Is Northrop Grumman Corporation’s (NYSE:NOC) ROE Of 27% Impressive?

One of the best investments we can make is in our own knowledge and skill set. With that in mind, this article will work through how we can use Return On Equity (ROE) to better understand a business. To keep the lesson grounded in practicality, we’ll use ROE to better understand Northrop Grumman Corporation (NYSE:NOC).

Northrop Grumman has a ROE of 27%, based on the last twelve months. One way to conceptualize this, is that for each $1 of shareholders’ equity it has, the company made $0.27 in profit.

See our latest analysis for Northrop Grumman

How Do You Calculate ROE?

The formula for ROE is:

Return on Equity = Net Profit ÷ Shareholders’ Equity

Or for Northrop Grumman:

27% = US$2.2b ÷ US$8.2b (Based on the trailing twelve months to June 2018.)

It’s easy to understand the ‘net profit’ part of that equation, but ‘shareholders’ equity’ requires further explanation. It is all the money paid into the company from shareholders, plus any earnings retained. The easiest way to calculate shareholders’ equity is to subtract the company’s total liabilities from the total assets.

What Does Return On Equity Signify?

Return on Equity measures a company’s profitability against the profit it has kept for the business (plus any capital injections). The ‘return’ is the yearly profit. That means that the higher the ROE, the more profitable the company is. So, all else being equal, a high ROE is better than a low one. That means it can be interesting to compare the ROE of different companies.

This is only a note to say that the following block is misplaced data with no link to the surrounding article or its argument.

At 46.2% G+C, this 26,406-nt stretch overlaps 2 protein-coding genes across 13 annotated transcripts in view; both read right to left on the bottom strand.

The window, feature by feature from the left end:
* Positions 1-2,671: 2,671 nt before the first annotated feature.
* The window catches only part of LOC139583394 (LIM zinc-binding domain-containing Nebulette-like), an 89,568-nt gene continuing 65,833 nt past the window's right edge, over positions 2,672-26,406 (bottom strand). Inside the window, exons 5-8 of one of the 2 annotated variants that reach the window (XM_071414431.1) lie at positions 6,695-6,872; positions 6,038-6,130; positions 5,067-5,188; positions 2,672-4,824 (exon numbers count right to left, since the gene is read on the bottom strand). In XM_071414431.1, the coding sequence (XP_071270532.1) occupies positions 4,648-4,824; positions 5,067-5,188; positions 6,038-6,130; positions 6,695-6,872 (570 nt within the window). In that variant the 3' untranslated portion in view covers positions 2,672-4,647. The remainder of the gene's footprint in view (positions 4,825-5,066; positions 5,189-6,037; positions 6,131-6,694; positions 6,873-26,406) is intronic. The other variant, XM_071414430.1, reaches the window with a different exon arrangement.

Does Northrop Grumman Have A Good ROE?

By comparing a company’s ROE with its industry average, we can get a quick measure of how good it is. The limitation of this approach is that some companies are quite different from others, even within the same industry classification. As you can see in the graphic below, Northrop Grumman has a higher ROE than the average (14%) in the aerospace & defense industry.

NYSE:NOC Last Perf October 24th 18
NYSE:NOC Last Perf October 24th 18

That’s what I like to see. I usually take a closer look when a company has a better ROE than industry peers. For example you might check if insiders are buying shares.

How Does Debt Impact Return On Equity?

Companies usually need to invest money to grow their profits. The cash for investment can come from prior year profits (retained earnings), issuing new shares, or borrowing. In the first two cases, the ROE will capture this use of capital to grow. In the latter case, the use of debt will improve the returns, but will not change the equity. Thus the use of debt can improve ROE, albeit along with extra risk in the case of stormy weather, metaphorically speaking.

Combining Northrop Grumman’s Debt And Its 27% Return On Equity

It’s worth noting the significant use of debt by Northrop Grumman, leading to its debt to equity ratio of 1.84. I think the ROE is impressive, but it would have been assisted by the use of debt. Debt does bring some extra risk, so it’s only really worthwhile when a company generates some decent returns from it.

In Summary

Return on equity is one way we can compare the business quality of different companies. In my book the highest quality companies have high return on equity, despite low debt. If two companies have the same ROE, then I would generally prefer the one with less debt.

But when a business is high quality, the market often bids it up to a price that reflects this. Profit growth rates, versus the expectations reflected in the price of the stock, are a particularly important to consider. So you might want to check this FREE visualization of analyst forecasts for the company.

But note: Northrop Grumman may not be the best stock to buy. So take a peek at this free list of interesting companies with high ROE and low debt.

To help readers see past the short term volatility of the financial market, we aim to bring you a long-term focused research analysis purely driven by fundamental data. Note that our analysis does not factor in the latest price-sensitive company announcements.

The author is an independent contributor and at the time of publication had no position in the stocks mentioned. For errors that warrant correction please contact the editor at editorial-team@simplywallst.com.